See Restatement (Second) of Torts Sec. 673(1)(c) & 2(a) & comment e; Sec. 681B(1)(c) & 2(a), noting that whether, on a given set of facts, probable cause exists is a question to be determined by the court in malicious prosecution cases, as distinguished from the somewhat broader role of the jury in determining whether particular conduct, in a certain set of circumstances, constitutes negligence. To the same effect, see Stewart v. Sonneborn, 98 U.S. (8 Otto) 187, 25 L.Ed. 116, 119 (1879); Nesmith v. Alford, 318 F.2d 110, 122 n. 17 (5th Cir.1963), cert. denied, 375 U.S. 975, 84 S.Ct. 489, 11 L.Ed.2d 420 (1964). See also Campbell v. Yellow Cab Co., 137 F.2d 918, 922 (3d Cir.1943); Wolter v. Safeway Stores, 153 F.2d 641, 642 (D.C.Cir.), cert. denied, 329 U.S. 747, 67 S.Ct. 64, 91 L.Ed. 644 (1946); Thomas v. E.J. Korvette, Inc., 476 F.2d 471, 475, 479-81 (3d Cir.1973). As the Eighth Circuit said in Hernon v. Revere Copper & Brass, Inc., 494 F.2d 705, 707 (8th Cir.), cert. denied, 419 U.S. 867, 95 S.Ct. 124, 42 L.Ed.2d 105 (1974), sustaining a judgment n.o.v. for the defendant in a malicious prosecution case on the ground that there was no want of probable cause:
"Unlike other tort actions the rule in malicious prosecution cases appears to be that the court determines the reasonableness of conduct. This rule is almost universally accepted in the cases....
"... [W]ere probable cause left to the jury the rights of defendants might not be sufficiently safeguarded and the bringing of complaints would be discouraged.... [T]he general rule is that suits for malicious prosecution are viewed with disfavor and are to be carefully guarded against.... [M]alicious prosecution cases present situations difficult for the jury to distinguish. There is a constant interplay between the original lawsuit and the malicious prosecution suit.... This difficulty coupled with the reluctance of the courts to have potential plaintiffs feel a chilling effect from a possible counter lawsuit sheds some light upon the reason for the development of this rule."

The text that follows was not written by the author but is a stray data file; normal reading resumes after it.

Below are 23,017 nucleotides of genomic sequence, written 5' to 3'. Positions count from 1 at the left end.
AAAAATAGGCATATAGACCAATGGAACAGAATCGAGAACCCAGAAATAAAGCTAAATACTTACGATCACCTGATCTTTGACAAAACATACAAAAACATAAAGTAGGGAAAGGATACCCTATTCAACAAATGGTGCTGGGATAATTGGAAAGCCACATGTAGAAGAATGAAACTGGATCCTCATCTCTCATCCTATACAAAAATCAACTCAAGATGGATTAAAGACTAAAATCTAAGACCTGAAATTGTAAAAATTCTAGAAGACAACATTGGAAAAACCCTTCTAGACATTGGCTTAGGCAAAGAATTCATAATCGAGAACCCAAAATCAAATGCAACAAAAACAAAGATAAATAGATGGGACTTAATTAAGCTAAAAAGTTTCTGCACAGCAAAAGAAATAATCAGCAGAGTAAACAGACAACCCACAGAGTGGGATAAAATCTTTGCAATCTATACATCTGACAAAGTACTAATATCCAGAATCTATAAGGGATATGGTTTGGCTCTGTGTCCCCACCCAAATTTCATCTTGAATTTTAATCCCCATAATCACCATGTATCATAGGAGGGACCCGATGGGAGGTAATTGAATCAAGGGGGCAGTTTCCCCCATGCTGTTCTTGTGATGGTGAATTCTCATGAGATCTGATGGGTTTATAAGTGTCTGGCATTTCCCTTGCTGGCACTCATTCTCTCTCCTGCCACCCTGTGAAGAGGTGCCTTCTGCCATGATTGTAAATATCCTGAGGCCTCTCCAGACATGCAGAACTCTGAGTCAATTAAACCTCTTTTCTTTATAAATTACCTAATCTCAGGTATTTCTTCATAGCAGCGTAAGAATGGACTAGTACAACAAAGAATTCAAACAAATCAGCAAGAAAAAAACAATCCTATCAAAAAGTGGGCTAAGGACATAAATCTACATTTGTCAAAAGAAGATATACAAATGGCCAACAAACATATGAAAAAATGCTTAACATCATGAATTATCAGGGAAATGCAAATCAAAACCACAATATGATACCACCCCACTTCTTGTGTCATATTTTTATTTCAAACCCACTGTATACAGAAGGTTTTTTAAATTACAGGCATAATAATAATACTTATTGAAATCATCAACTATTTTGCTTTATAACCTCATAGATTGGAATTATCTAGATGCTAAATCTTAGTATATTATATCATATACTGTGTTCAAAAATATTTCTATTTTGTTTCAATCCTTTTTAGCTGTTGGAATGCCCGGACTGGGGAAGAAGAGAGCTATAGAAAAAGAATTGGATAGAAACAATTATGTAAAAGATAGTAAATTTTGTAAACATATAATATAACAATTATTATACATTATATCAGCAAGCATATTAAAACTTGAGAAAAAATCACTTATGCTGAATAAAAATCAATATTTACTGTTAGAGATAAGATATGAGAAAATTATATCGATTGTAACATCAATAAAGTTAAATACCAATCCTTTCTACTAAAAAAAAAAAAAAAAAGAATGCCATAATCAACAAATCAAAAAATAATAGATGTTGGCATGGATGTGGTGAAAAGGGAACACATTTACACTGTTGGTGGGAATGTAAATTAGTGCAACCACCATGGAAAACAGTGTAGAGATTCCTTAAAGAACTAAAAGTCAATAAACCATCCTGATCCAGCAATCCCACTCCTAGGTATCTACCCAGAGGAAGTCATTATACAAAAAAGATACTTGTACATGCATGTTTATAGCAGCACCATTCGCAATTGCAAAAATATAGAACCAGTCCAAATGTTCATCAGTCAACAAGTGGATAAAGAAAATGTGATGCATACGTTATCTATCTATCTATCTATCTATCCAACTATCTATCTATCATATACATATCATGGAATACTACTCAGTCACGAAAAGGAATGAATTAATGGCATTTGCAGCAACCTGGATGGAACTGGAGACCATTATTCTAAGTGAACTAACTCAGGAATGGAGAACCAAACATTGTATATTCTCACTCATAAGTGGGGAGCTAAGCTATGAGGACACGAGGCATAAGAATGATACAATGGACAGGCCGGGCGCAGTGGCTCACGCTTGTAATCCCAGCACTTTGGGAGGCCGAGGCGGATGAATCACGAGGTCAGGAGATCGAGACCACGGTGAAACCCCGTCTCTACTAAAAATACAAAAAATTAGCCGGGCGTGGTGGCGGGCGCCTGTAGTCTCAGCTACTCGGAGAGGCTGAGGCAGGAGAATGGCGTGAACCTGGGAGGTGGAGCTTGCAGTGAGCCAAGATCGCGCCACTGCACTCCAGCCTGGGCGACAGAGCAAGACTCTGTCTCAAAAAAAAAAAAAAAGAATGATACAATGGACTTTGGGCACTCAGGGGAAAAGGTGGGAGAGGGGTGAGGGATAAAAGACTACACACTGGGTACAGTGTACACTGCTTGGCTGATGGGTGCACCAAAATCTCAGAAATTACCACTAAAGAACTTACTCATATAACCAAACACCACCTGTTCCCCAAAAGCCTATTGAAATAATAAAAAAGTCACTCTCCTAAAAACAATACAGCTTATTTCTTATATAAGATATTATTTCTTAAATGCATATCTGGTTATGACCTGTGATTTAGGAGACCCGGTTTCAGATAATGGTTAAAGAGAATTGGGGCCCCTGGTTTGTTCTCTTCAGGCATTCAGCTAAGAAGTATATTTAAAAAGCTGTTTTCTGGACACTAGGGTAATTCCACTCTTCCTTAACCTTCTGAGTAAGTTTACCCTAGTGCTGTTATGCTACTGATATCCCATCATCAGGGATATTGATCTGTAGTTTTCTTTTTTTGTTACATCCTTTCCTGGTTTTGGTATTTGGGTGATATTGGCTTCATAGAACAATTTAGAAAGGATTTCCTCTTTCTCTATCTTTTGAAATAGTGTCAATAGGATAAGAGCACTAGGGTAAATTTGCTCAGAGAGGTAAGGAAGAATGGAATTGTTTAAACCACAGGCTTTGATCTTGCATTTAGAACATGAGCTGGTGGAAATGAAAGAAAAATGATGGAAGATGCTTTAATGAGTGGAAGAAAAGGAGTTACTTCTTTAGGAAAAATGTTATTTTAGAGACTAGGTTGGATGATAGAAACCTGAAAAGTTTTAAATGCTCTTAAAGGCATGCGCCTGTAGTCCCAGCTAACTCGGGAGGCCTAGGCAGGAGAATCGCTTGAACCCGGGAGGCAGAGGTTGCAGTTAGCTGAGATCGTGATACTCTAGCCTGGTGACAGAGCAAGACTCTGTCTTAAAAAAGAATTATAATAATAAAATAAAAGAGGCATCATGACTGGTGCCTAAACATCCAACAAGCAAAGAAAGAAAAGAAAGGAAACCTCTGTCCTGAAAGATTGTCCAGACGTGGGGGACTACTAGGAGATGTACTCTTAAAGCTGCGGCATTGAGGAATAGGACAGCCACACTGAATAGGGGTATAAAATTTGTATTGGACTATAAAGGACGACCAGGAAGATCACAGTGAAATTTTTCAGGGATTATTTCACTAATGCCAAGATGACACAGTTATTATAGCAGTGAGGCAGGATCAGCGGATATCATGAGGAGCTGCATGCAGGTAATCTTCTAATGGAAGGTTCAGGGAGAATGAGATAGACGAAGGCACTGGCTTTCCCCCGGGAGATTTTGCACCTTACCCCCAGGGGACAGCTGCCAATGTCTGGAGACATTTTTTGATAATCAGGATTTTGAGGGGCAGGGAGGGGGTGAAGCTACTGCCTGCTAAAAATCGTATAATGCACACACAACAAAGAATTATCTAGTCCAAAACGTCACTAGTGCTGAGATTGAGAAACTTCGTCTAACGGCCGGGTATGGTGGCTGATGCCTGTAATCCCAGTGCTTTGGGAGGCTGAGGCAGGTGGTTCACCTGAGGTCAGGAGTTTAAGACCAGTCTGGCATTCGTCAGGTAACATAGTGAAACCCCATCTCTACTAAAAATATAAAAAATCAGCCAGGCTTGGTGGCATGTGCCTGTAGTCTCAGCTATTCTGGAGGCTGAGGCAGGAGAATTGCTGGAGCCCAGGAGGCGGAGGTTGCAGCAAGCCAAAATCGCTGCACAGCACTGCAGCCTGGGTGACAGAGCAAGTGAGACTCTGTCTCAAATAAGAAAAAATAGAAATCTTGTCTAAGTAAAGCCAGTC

The fact that Southern Rock prevailed on this aspect of the matter is not evidence that Armco's suit was without probable cause. See Restatement (Second) of Torts Sec. 675, comment b (1976) ("a termination of civil proceedings by a competent tribunal adverse to the person initiating them is not evidence that they were brought without probable cause")
For example, Rushing was questioned about appellant's claim to the City of Richland asserting that it was responsible for delay in the project; Rushing was also questioned about other lawsuits to which appellant was a party involving the project. The cross-examination also had possible relevance to appellant's claim that Armco's suit was malicious, in that it tended to suggest that litigation would be necessary to resolve the differences between Armco and Southern Rock
The district court instructed the jury as follows:
"The Court instructs the jury that the earlier suit which Armco filed against Southern Rock and others was dismissed upon a finding by the Court that Armco voluntarily paid out the money which it sought to recover by that suit. The dismissal of that suit was based on legal grounds. In dismissing Armco's suit, the Court did not reach or consider the question of what caused the pipe failures in the sewer system constructed for the Richland Water and Sewer District. The question of the cause of those failures is to be determined by you by a preponderance of the credible evidence in this case."
In response to Southern Rock's objection to the district court's instruction, the court replied:
"THE COURT: The Court considered this earlier. The Fifth Circuit, in the opinion rendered earlier in this case, did use the words 'compulsion, fraud, or mistake of fact.' Those are quoted out of a Mississippi Supreme Court case. They are considered by this Court to be abstract legal terms which, when used in the context of instructing this jury, would be confusing to this jury; and accordingly, that instruction has been refused."